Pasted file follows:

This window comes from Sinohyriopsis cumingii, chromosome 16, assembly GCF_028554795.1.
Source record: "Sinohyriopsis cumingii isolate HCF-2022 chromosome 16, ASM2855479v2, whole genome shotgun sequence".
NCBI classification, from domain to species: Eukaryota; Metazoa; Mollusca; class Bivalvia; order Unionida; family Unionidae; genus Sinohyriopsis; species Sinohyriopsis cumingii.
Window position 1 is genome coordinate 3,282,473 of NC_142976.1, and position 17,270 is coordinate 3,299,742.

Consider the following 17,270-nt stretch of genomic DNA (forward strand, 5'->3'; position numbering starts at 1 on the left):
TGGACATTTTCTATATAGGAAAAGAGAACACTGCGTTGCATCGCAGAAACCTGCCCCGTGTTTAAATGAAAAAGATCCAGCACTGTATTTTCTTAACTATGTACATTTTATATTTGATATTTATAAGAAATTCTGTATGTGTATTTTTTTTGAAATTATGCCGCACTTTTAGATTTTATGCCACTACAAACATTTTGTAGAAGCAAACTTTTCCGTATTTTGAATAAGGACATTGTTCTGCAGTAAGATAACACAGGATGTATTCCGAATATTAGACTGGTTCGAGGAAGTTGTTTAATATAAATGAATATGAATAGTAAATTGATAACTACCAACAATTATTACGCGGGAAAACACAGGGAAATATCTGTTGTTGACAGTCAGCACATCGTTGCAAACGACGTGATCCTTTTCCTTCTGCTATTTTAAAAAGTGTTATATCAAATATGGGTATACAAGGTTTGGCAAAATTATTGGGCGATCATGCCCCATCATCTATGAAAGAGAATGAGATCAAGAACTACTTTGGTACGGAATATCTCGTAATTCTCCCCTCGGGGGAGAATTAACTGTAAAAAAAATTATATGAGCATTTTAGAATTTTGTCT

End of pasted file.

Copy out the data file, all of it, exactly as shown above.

This window comes from Sinohyriopsis cumingii, chromosome 16, assembly GCF_028554795.1.
Source record: "Sinohyriopsis cumingii isolate HCF-2022 chromosome 16, ASM2855479v2, whole genome shotgun sequence".
NCBI classification, from domain to species: Eukaryota; Metazoa; Mollusca; class Bivalvia; order Unionida; family Unionidae; genus Sinohyriopsis; species Sinohyriopsis cumingii.
Window position 1 is genome coordinate 3,282,473 of NC_142976.1, and position 17,270 is coordinate 3,299,742.

Consider the following 17,270-nt stretch of genomic DNA (forward strand, 5'->3'; position numbering starts at 1 on the left):
TGGACATTTTCTATATAGGAAAAGAGAACACTGCGTTGCATCGCAGAAACCTGCCCCGTGTTTAAATGAAAAAGATCCAGCACTGTATTTTCTTAACTATGTACATTTTATATTTGATATTTATAAGAAATTCTGTATGTGTATTTTTTTTGAAATTATGCCGCACTTTTAGATTTTATGCCACTACAAACATTTTGTAGAAGCAAACTTTTCCGTATTTTGAATAAGGACATTGTTCTGCAGTAAGATAACACAGGATGTATTCCGAATATTAGACTGGTTCGAGGAAGTTGTTTAATATAAATGAATATGAATAGTAAATTGATAACTACCAACAATTATTACGCGGGAAAACACAGGGAAATATCTGTTGTTGACAGTCAGCACATCGTTGCAAACGACGTGATCCTTTTCCTTCTGCTATTTTAAAAAGTGTTATATCAAATATGGGTATACAAGGTTTGGCAAAATTATTGGGCGATCATGCCCCATCATCTATGAAAGAGAATGAGATCAAGAACTACTTTGGTACGGAATATCTCGTAATTCTCCCCTCGGGGGAGAATTAACTGTAAAAAAAATTATATGAGCATTTTAGAATTTTGTCT